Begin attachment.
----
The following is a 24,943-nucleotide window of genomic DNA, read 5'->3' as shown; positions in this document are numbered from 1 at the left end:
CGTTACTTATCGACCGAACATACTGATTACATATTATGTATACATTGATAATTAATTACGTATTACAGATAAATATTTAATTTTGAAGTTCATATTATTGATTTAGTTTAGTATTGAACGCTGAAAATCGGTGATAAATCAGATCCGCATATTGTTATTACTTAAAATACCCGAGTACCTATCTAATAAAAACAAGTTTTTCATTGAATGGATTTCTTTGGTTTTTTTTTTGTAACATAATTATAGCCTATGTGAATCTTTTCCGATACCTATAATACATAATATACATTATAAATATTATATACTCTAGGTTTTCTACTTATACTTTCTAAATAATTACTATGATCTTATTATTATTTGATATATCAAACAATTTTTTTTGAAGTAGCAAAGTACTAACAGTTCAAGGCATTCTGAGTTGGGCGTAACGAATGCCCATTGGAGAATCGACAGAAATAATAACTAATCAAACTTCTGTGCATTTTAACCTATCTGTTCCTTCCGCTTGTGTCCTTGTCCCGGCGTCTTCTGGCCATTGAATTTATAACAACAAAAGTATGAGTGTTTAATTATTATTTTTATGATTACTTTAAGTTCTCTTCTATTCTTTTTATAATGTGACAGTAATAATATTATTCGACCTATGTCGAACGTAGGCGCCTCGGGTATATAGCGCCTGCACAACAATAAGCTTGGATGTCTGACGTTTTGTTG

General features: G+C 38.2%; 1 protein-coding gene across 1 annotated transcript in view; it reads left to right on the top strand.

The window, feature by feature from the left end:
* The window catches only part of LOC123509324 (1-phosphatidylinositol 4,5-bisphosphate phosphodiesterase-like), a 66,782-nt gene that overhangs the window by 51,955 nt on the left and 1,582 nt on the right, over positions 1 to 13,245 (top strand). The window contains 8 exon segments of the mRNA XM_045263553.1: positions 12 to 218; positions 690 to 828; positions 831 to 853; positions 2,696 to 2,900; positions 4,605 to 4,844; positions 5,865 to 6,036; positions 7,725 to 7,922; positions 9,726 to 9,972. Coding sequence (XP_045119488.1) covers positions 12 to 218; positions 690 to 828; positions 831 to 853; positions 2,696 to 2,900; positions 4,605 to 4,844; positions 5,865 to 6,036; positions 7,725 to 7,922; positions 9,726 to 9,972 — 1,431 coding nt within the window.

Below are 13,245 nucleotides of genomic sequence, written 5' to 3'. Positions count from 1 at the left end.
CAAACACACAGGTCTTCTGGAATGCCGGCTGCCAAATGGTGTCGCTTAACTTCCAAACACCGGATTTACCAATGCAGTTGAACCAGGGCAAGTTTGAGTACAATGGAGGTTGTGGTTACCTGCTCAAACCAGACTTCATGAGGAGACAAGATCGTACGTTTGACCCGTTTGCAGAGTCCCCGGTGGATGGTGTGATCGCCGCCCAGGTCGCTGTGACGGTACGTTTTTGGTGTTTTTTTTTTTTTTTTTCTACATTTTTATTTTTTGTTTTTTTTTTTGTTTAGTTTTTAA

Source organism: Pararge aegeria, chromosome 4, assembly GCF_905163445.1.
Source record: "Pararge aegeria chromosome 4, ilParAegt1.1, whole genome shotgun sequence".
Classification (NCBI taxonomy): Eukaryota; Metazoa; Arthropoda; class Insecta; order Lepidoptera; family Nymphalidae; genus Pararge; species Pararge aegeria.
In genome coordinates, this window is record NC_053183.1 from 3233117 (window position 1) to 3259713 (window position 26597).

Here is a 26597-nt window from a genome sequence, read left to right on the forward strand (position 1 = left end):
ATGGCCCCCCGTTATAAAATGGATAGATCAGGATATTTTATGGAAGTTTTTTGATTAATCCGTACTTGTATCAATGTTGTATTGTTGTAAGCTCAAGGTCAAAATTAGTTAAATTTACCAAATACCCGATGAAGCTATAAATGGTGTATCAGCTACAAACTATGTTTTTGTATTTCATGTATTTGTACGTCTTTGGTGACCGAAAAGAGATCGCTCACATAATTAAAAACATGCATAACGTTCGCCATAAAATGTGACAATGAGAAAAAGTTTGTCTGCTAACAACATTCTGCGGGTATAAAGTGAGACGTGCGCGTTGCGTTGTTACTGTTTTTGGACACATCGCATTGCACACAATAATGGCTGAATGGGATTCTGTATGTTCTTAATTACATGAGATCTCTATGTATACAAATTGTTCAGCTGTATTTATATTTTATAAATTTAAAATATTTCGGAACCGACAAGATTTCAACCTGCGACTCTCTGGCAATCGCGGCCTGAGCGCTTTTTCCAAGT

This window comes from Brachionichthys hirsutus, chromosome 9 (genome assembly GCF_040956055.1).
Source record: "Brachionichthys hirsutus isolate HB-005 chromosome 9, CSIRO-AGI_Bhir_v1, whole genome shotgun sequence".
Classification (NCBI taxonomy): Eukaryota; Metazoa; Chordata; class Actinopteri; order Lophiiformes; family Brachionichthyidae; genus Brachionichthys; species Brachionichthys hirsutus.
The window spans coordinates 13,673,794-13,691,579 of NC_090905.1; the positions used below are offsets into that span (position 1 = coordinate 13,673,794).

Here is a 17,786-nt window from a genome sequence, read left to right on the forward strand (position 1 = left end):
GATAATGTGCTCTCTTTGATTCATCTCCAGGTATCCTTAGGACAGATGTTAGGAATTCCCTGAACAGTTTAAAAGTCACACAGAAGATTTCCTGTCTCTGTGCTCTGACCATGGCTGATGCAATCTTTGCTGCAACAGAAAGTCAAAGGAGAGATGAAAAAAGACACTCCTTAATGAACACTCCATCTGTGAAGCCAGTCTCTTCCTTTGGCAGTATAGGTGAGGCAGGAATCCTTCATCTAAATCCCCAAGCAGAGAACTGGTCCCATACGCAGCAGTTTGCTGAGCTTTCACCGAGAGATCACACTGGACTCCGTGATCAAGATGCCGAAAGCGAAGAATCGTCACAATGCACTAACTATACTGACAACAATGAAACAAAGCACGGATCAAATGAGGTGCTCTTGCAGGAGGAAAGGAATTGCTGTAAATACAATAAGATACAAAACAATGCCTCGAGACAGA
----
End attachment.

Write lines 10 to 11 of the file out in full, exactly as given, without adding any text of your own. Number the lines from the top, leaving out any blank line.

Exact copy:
Classification (NCBI taxonomy): Eukaryota; Metazoa; Arthropoda; class Insecta; order Lepidoptera; family Nymphalidae; genus Pararge; species Pararge aegeria.
In genome coordinates, this window is record NC_053183.1 from 3233117 (window position 1) to 3259713 (window position 26597).